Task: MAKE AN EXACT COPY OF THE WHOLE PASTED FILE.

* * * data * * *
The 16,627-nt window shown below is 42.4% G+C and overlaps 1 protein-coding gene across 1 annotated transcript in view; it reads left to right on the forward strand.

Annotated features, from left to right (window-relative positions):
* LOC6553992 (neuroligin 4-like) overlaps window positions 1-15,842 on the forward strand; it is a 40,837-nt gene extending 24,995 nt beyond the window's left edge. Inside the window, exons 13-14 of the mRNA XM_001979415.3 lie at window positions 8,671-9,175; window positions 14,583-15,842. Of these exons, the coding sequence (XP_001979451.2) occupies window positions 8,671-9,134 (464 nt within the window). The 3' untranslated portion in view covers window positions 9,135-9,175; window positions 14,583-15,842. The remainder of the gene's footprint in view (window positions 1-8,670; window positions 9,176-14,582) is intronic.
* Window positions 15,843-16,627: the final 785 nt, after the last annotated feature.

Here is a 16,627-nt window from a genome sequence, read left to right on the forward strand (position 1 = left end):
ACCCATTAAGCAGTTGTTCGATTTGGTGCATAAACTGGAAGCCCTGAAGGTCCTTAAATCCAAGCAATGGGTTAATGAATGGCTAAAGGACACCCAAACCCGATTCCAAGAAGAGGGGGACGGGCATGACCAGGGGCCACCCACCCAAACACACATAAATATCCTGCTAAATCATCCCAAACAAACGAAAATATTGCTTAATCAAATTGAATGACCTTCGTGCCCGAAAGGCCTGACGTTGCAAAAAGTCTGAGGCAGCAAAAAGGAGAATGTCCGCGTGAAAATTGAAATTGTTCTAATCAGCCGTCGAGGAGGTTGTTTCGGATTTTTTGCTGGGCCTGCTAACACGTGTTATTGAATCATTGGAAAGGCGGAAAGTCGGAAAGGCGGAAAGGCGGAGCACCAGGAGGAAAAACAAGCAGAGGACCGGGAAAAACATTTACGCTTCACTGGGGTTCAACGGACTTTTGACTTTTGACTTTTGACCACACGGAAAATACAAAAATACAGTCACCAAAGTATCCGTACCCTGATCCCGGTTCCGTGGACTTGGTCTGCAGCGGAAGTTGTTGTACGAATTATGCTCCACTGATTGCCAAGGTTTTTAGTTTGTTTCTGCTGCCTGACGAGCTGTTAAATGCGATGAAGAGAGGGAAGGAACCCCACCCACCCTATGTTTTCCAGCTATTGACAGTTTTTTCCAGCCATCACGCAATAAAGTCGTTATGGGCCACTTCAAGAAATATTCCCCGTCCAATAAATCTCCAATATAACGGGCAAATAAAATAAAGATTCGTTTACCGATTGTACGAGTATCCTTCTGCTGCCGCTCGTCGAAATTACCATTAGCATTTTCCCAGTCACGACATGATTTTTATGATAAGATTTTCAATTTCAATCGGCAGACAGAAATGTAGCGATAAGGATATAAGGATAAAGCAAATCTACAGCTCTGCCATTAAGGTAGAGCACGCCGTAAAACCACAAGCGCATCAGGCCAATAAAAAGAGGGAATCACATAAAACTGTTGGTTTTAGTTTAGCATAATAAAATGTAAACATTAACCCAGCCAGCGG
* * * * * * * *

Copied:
The 16,627-nt window shown below is 42.4% G+C and overlaps 1 protein-coding gene across 1 annotated transcript in view; it reads left to right on the forward strand.

Annotated features, from left to right (window-relative positions):
* LOC6553992 (neuroligin 4-like) overlaps window positions 1-15,842 on the forward strand; it is a 40,837-nt gene extending 24,995 nt beyond the window's left edge. Inside the window, exons 13-14 of the mRNA XM_001979415.3 lie at window positions 8,671-9,175; window positions 14,583-15,842. Of these exons, the coding sequence (XP_001979451.2) occupies window positions 8,671-9,134 (464 nt within the window). The 3' untranslated portion in view covers window positions 9,135-9,175; window positions 14,583-15,842. The remainder of the gene's footprint in view (window positions 1-8,670; window positions 9,176-14,582) is intronic.
* Window positions 15,843-16,627: the final 785 nt, after the last annotated feature.

Here is a 16,627-nt window from a genome sequence, read left to right on the forward strand (position 1 = left end):
ACCCATTAAGCAGTTGTTCGATTTGGTGCATAAACTGGAAGCCCTGAAGGTCCTTAAATCCAAGCAATGGGTTAATGAATGGCTAAAGGACACCCAAACCCGATTCCAAGAAGAGGGGGACGGGCATGACCAGGGGCCACCCACCCAAACACACATAAATATCCTGCTAAATCATCCCAAACAAACGAAAATATTGCTTAATCAAATTGAATGACCTTCGTGCCCGAAAGGCCTGACGTTGCAAAAAGTCTGAGGCAGCAAAAAGGAGAATGTCCGCGTGAAAATTGAAATTGTTCTAATCAGCCGTCGAGGAGGTTGTTTCGGATTTTTTGCTGGGCCTGCTAACACGTGTTATTGAATCATTGGAAAGGCGGAAAGTCGGAAAGGCGGAAAGGCGGAGCACCAGGAGGAAAAACAAGCAGAGGACCGGGAAAAACATTTACGCTTCACTGGGGTTCAACGGACTTTTGACTTTTGACTTTTGACCACACGGAAAATACAAAAATACAGTCACCAAAGTATCCGTACCCTGATCCCGGTTCCGTGGACTTGGTCTGCAGCGGAAGTTGTTGTACGAATTATGCTCCACTGATTGCCAAGGTTTTTAGTTTGTTTCTGCTGCCTGACGAGCTGTTAAATGCGATGAAGAGAGGGAAGGAACCCCACCCACCCTATGTTTTCCAGCTATTGACAGTTTTTTCCAGCCATCACGCAATAAAGTCGTTATGGGCCACTTCAAGAAATATTCCCCGTCCAATAAATCTCCAATATAACGGGCAAATAAAATAAAGATTCGTTTACCGATTGTACGAGTATCCTTCTGCTGCCGCTCGTCGAAATTACCATTAGCATTTTCCCAGTCACGACATGATTTTTATGATAAGATTTTCAATTTCAATCGGCAGACAGAAATGTAGCGATAAGGATATAAGGATAAAGCAAATCTACAGCTCTGCCATTAAGGTAGAGCACGCCGTAAAACCACAAGCGCATCAGGCCAATAAAAAGAGGGAATCACATAAAACTGTTGGTTTTAGTTTAGCATAATAAAATGTAAACATTAACCCAGCCAGCGG